Encouraging Owls at Long Pasture

This winter we were excited to discover Eastern Screech Owls roosting in a nest box installed in a wooded area not far from the Discovery Center.

Although lots of people put up boxes for screech owls, it can take months or years before the owls find them, and often squirrels or mice find them first. In the case of our nest box, it had previously been occupied by a Northern Saw-whet Owl, breeding Wood Ducks, and even a honey bee colony!

One owl is exciting but two has us watching closely for signs of courtship!

Inspired by our recent screech owl activity, plans were made to try to attract a far less common species to the sanctuary—the Barn Owl.

Barn Owls are pretty rare in Massachusetts. They’re listed as a Species as Special Concern, mostly because of the loss of farms and open fields. Their known breeding range is generally limited to the Vineyard and Nantucket. Last year a pair of Barn Owls in Yarmouth lost their nest when a barn’s roof collapsed. One of two owlets survived and was released last September after undergoing three months of rehabilitation at Cape Wildlife Center.

Zak Mertz of Birdsey Cape Wildlife Center holds a Barn Owl chick rescued from a nest destroyed by a collapsed barn roof last summer (Photo courtesy of Birdsey Cape Wildlife Center staff).

It’s our hope that the new nest box  at Long Pasture will draw any Barn Owls that may be scouting out a new nest site or looking for a roosting space next winter.

Putting up a free-standing nest box isn’t complicated, but it does require many helping hands. Our Barn Owl box was built and painted by Long Pasture volunteers Rick Hamel, Lee Hawkins, Mike Poissant, Jeff Keffer, David Winther, and John Richtarik. It was installed with the assistance of students from Upper Cape Cod Regional Technical School in Bourne, who helped lug the hefty box and its three 20-foot-long posts across an open field. Then, very carefully, they raised it.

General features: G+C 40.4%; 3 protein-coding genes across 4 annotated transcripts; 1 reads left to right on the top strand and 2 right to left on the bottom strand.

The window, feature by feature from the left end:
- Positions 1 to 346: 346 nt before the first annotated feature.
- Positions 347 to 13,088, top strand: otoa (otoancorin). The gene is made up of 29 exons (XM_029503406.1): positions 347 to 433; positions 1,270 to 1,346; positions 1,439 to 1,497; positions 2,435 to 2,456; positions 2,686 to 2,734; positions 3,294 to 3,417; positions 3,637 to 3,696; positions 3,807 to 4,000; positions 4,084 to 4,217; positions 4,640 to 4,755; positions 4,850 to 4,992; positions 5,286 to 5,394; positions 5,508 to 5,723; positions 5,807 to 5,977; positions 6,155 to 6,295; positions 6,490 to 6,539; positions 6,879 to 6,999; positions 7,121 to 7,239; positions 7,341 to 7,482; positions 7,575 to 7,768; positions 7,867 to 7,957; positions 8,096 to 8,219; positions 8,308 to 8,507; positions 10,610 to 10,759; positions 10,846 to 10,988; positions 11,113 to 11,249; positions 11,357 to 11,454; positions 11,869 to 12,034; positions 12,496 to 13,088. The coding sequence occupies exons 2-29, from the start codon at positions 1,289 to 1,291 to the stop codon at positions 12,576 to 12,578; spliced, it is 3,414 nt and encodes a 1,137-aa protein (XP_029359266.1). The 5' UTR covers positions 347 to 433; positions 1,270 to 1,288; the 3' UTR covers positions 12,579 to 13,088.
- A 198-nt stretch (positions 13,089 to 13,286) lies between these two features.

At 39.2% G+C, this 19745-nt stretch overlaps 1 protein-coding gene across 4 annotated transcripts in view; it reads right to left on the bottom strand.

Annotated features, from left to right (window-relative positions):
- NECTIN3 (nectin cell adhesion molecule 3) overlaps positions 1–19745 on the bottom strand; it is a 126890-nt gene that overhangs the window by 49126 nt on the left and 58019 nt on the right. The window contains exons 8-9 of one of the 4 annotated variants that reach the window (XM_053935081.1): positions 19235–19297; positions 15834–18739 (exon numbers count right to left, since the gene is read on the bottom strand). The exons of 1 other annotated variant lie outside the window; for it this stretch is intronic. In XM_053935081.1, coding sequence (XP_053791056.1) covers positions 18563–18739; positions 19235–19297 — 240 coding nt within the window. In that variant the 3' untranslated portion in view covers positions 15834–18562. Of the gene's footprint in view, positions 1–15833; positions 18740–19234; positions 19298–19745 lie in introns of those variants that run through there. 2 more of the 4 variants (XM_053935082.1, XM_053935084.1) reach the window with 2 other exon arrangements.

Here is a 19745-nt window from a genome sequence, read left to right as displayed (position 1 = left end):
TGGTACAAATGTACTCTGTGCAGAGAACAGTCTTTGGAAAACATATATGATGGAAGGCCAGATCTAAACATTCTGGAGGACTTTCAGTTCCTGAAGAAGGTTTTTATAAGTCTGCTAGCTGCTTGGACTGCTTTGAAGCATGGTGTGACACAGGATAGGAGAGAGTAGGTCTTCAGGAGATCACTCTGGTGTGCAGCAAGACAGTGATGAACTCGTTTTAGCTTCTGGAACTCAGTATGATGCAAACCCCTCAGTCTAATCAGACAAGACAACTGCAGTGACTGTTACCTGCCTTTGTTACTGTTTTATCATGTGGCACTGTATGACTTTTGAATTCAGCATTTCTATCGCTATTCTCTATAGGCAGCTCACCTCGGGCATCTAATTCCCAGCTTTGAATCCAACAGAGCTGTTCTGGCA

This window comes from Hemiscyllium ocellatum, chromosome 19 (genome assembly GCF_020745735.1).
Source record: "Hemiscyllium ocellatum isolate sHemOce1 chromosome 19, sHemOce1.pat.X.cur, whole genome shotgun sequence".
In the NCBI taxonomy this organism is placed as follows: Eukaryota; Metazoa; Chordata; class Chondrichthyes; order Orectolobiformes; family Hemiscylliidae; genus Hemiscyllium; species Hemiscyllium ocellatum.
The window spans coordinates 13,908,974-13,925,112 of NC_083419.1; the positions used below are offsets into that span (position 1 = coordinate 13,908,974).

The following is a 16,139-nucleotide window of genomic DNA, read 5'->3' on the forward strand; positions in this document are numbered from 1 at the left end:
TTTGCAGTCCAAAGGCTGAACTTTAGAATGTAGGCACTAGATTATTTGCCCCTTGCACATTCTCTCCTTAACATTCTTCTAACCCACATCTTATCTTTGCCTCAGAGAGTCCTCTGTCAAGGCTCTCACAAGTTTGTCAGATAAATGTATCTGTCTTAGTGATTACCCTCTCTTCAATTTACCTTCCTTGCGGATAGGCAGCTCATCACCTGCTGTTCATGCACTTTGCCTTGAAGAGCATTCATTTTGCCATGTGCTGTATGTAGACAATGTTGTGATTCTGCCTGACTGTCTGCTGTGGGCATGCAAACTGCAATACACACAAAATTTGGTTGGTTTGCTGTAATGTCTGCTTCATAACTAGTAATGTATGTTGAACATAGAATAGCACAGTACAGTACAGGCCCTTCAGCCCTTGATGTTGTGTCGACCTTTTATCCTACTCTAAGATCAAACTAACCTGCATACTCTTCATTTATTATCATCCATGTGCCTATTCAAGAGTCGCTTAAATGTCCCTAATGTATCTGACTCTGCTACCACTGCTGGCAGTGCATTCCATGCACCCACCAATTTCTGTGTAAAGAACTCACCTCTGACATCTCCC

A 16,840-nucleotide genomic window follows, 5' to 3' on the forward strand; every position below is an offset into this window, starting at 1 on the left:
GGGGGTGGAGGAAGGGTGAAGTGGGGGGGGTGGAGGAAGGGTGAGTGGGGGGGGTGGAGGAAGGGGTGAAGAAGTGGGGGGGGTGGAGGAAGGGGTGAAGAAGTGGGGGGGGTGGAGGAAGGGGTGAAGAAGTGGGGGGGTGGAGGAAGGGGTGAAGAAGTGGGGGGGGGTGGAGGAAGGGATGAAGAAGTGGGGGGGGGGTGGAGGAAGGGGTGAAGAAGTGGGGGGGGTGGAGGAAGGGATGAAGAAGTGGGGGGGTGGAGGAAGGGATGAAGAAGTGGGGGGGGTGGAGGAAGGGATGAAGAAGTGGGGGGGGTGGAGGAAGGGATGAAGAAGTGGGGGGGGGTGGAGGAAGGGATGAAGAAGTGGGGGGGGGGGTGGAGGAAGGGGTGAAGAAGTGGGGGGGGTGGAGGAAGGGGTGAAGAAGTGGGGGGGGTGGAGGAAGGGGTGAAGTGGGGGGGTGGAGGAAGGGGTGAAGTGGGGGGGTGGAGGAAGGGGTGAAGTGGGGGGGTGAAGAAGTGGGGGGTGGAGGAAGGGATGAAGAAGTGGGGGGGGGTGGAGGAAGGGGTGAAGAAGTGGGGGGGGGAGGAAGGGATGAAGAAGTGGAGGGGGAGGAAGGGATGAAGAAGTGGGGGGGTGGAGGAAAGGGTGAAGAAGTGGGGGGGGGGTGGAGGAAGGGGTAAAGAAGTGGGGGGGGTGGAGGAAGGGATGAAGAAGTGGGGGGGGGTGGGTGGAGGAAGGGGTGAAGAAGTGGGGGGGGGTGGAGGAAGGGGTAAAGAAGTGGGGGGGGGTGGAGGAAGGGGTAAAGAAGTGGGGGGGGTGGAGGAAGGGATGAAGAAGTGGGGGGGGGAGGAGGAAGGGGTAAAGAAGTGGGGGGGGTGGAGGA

Once the owl box was raised and secured, metal flashing was applied to each post to deter climbing predators, like raccoons.

Property manager Chris Walz (at left) and sanctuary director Ian Ives (right) add the finishing touch of metal flashing so that raccoons, a leading predator, can’t climb up to the box.

We also applied flashing to the tree where our screech owl box is located after the game camera caught this photo last fall.

They’re cute, but raccoons are major predators of cavity-nesting birds.

We hope Long Pasture visitors will keep an eye on the Barn Owl box. As we’ve learned, you never know who’s going to move in!

The new Barn Owl nest box is best viewed from the Beck Family Trail at Long Pasture.

1 thought on “Encouraging Owls at Long Pasture

  1. Sharon Bender

    This is wonderful news!!! We need to encourage natural predation here on the Cape. Thanks to Birdsey Wildlife Center and ALL who were involved!!! ❤❤❤

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